As Albert Pujols continues to climb the all-time home run list during his farewell season, he’s also setting major league records in the process.
On Monday night in Cincinnati, the St. Louis Cardinals slugger hit career home run No. 694, and it came against a 450th different pitcher, a big league record.
This time, it was Reds reliever Ross Detwiler who was on the wrong end of a drive by Pujols, who lined a 369-foot, two-run homer to right field in the third inning, giving St. Louis an 8-0 lead and breaking a tie with Barry Bonds. The Cardinals won the game 13-4.
“Obviously, his career speaks for itself,” Detwiler said. “All of his numbers are better than anything I’ve seen in person. It is kind of unbelievable. He’s been so good for so long.
“I got ahead of him. I tried to go high fastball. I didn’t get it high enough, and it leaked over the plate a little bit more than I wanted it to. The ball jumps off his bat.”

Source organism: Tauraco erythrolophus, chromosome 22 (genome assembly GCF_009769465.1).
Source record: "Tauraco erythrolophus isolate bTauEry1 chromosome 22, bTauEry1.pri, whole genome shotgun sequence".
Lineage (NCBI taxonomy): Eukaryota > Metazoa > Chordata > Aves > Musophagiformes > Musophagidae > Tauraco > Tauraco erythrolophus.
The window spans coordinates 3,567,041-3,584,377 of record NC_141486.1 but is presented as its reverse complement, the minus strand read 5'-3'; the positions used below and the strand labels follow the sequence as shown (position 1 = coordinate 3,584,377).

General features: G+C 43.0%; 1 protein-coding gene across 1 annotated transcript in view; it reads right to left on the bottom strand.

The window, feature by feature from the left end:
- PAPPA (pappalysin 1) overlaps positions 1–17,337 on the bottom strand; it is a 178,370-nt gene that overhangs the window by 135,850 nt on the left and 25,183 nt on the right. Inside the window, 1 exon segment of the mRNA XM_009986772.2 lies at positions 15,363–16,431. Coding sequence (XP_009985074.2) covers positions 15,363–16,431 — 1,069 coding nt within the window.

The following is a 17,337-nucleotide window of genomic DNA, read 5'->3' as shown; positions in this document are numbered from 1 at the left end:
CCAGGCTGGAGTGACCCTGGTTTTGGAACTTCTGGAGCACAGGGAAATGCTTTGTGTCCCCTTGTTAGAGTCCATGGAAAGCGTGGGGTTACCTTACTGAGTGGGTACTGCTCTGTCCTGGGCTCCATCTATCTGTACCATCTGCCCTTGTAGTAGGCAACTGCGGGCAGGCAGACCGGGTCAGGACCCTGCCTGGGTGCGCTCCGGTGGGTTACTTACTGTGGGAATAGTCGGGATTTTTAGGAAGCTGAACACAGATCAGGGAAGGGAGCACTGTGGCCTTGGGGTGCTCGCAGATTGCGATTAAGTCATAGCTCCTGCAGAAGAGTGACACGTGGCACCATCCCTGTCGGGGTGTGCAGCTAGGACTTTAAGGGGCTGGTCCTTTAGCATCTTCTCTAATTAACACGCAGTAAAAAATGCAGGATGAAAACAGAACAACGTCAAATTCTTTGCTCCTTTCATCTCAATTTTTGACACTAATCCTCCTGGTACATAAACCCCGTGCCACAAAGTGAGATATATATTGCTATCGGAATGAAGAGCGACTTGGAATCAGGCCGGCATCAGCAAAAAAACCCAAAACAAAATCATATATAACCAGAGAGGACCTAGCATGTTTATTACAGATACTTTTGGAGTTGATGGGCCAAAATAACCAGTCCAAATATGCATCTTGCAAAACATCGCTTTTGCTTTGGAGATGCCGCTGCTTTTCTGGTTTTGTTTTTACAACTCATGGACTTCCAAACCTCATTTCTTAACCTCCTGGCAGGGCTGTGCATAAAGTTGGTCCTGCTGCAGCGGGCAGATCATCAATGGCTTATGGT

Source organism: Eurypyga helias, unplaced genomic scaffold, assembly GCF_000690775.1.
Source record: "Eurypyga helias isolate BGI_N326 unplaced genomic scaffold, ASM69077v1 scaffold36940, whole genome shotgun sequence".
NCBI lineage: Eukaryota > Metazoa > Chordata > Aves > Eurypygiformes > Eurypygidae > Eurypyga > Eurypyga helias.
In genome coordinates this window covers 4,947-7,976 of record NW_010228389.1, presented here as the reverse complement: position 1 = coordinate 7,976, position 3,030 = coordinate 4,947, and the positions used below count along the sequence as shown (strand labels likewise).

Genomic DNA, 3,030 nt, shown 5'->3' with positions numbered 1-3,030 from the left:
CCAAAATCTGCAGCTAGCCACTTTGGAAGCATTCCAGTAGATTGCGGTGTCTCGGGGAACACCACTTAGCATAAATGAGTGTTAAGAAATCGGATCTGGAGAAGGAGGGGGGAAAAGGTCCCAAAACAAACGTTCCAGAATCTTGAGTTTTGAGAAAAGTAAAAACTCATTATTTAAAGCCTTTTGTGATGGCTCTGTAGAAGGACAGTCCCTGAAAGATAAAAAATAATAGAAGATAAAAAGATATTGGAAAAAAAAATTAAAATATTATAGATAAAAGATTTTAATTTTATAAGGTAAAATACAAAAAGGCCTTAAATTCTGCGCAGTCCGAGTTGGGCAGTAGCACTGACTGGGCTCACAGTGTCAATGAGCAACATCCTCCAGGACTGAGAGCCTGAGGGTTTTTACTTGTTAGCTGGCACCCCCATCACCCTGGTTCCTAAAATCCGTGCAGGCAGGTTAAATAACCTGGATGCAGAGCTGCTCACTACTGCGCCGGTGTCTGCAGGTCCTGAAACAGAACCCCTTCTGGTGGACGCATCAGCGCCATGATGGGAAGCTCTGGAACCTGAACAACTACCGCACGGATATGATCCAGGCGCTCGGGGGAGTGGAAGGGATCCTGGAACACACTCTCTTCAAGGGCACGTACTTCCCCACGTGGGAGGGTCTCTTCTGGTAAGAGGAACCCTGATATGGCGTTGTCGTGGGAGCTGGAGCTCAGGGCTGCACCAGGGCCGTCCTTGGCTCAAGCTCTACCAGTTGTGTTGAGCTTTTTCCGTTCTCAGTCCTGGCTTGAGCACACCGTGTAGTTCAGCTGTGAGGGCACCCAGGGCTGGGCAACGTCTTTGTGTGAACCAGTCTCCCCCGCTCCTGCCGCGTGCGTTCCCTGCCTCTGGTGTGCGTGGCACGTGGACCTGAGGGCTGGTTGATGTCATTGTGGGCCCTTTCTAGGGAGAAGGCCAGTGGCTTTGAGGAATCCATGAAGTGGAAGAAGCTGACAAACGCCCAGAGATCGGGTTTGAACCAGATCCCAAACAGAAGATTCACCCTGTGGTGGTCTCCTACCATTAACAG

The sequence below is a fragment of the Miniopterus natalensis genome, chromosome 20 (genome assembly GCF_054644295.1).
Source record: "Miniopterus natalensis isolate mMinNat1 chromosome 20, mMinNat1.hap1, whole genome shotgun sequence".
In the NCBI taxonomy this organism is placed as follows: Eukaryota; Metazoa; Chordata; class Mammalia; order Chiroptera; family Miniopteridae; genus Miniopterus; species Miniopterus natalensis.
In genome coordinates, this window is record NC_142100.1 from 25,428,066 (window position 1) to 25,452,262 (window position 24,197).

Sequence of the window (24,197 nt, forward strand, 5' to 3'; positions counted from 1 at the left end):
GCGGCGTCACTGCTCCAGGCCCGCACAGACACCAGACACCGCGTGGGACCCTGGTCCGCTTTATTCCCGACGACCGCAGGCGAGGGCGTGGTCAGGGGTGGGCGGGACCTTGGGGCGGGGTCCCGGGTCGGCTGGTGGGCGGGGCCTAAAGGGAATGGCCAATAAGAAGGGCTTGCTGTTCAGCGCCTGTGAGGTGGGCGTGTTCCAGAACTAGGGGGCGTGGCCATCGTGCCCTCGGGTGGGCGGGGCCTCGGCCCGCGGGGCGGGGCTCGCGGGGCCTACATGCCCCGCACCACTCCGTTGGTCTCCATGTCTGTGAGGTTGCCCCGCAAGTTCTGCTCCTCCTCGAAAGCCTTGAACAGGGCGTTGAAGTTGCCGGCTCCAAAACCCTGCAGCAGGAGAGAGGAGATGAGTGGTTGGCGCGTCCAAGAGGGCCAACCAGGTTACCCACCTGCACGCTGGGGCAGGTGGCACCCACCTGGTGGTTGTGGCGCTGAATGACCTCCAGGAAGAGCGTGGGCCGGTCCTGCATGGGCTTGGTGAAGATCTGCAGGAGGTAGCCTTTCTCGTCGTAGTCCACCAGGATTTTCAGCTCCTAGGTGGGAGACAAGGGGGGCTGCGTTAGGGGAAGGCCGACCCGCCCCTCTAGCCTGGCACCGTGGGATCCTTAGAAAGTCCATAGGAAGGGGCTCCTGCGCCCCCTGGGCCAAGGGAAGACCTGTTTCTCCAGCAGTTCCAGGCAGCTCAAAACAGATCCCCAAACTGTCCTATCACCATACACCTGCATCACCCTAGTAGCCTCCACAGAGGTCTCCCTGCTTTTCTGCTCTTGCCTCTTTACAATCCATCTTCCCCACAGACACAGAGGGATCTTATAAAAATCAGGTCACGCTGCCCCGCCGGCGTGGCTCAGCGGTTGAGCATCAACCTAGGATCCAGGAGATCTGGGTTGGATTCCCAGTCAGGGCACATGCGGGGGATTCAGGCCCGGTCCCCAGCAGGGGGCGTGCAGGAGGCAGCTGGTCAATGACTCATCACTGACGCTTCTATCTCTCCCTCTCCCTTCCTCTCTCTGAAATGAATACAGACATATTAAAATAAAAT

It continued a remarkable run for the 42-year-old Pujols, who has eight home runs in August alone, tying Bonds (April 2007) and Carl Yastrzemski (July 1983) for the most in a single month by a player aged 42 or older. It’s the most home runs Pujols has hit in a single calendar month since June 2015, when he hit 13.
He had just seven from April through July this season.
“It’s pretty special,” Pujols said of the crowd in Cincinnati, where many fans were wearing Cardinals gear and gave him warm welcomes each time he stepped to the plate. “The energy is pretty special. It means a lot to me. Right now, I’m enjoying it.”
It was his 134th career home run in August, Pujols’ most prolific month. He broke a tie with Alex Rodriguez for second behind Bonds’ 148.
Pujols is now just two home runs shy of tying Rodriguez for fourth on the all-time list (696). Bonds leads the list with 762, followed by Hank Aaron (755), Babe Ruth (714) and Rodriguez.
Pujols has reached 15 home runs in a season for the 21st time in his career, which ties Bonds for the most in major league history.
“We’re having a blast watching him do what he’s been doing,” St. Louis manager Oliver Marmol said. “He’s swinging the bat well. He stayed on that pitch well. It was a good swing all the way around. When he gets hot, it gives everybody confidence.”
Information from ESPN Stats & Information was used in this report.